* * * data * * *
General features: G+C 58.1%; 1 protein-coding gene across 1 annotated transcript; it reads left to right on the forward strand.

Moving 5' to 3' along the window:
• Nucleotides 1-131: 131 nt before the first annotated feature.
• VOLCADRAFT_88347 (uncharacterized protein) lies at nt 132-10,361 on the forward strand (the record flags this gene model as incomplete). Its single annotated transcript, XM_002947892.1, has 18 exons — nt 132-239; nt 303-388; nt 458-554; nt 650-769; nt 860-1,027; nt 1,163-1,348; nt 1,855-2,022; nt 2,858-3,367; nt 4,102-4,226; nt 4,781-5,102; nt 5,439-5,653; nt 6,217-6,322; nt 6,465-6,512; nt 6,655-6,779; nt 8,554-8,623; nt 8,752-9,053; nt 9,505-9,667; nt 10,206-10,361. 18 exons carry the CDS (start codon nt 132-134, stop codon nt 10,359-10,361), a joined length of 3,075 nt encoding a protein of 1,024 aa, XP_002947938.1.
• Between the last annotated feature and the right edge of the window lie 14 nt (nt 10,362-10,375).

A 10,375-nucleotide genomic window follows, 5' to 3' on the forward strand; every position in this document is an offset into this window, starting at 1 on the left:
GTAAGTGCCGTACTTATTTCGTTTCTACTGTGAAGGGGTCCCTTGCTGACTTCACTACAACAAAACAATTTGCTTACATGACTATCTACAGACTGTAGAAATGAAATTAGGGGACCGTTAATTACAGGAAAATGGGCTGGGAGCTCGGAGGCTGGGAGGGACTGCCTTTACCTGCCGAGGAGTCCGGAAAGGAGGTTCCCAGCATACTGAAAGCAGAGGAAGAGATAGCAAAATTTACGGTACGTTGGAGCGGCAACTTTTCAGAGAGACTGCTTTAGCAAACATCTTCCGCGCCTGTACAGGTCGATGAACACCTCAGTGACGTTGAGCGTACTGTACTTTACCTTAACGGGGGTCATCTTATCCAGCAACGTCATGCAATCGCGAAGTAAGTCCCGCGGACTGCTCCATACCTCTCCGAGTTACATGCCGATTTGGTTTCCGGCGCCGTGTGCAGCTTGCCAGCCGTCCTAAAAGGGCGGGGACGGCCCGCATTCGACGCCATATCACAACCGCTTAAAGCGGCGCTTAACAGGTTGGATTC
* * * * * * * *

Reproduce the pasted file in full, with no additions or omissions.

General features: G+C 58.1%; 1 protein-coding gene across 1 annotated transcript; it reads left to right on the forward strand.

Moving 5' to 3' along the window:
• Nucleotides 1-131: 131 nt before the first annotated feature.
• VOLCADRAFT_88347 (uncharacterized protein) lies at nt 132-10,361 on the forward strand (the record flags this gene model as incomplete). Its single annotated transcript, XM_002947892.1, has 18 exons — nt 132-239; nt 303-388; nt 458-554; nt 650-769; nt 860-1,027; nt 1,163-1,348; nt 1,855-2,022; nt 2,858-3,367; nt 4,102-4,226; nt 4,781-5,102; nt 5,439-5,653; nt 6,217-6,322; nt 6,465-6,512; nt 6,655-6,779; nt 8,554-8,623; nt 8,752-9,053; nt 9,505-9,667; nt 10,206-10,361. 18 exons carry the CDS (start codon nt 132-134, stop codon nt 10,359-10,361), a joined length of 3,075 nt encoding a protein of 1,024 aa, XP_002947938.1.
• Between the last annotated feature and the right edge of the window lie 14 nt (nt 10,362-10,375).

A 10,375-nucleotide genomic window follows, 5' to 3' on the forward strand; every position in this document is an offset into this window, starting at 1 on the left:
GTAAGTGCCGTACTTATTTCGTTTCTACTGTGAAGGGGTCCCTTGCTGACTTCACTACAACAAAACAATTTGCTTACATGACTATCTACAGACTGTAGAAATGAAATTAGGGGACCGTTAATTACAGGAAAATGGGCTGGGAGCTCGGAGGCTGGGAGGGACTGCCTTTACCTGCCGAGGAGTCCGGAAAGGAGGTTCCCAGCATACTGAAAGCAGAGGAAGAGATAGCAAAATTTACGGTACGTTGGAGCGGCAACTTTTCAGAGAGACTGCTTTAGCAAACATCTTCCGCGCCTGTACAGGTCGATGAACACCTCAGTGACGTTGAGCGTACTGTACTTTACCTTAACGGGGGTCATCTTATCCAGCAACGTCATGCAATCGCGAAGTAAGTCCCGCGGACTGCTCCATACCTCTCCGAGTTACATGCCGATTTGGTTTCCGGCGCCGTGTGCAGCTTGCCAGCCGTCCTAAAAGGGCGGGGACGGCCCGCATTCGACGCCATATCACAACCGCTTAAAGCGGCGCTTAACAGGTTGGATTC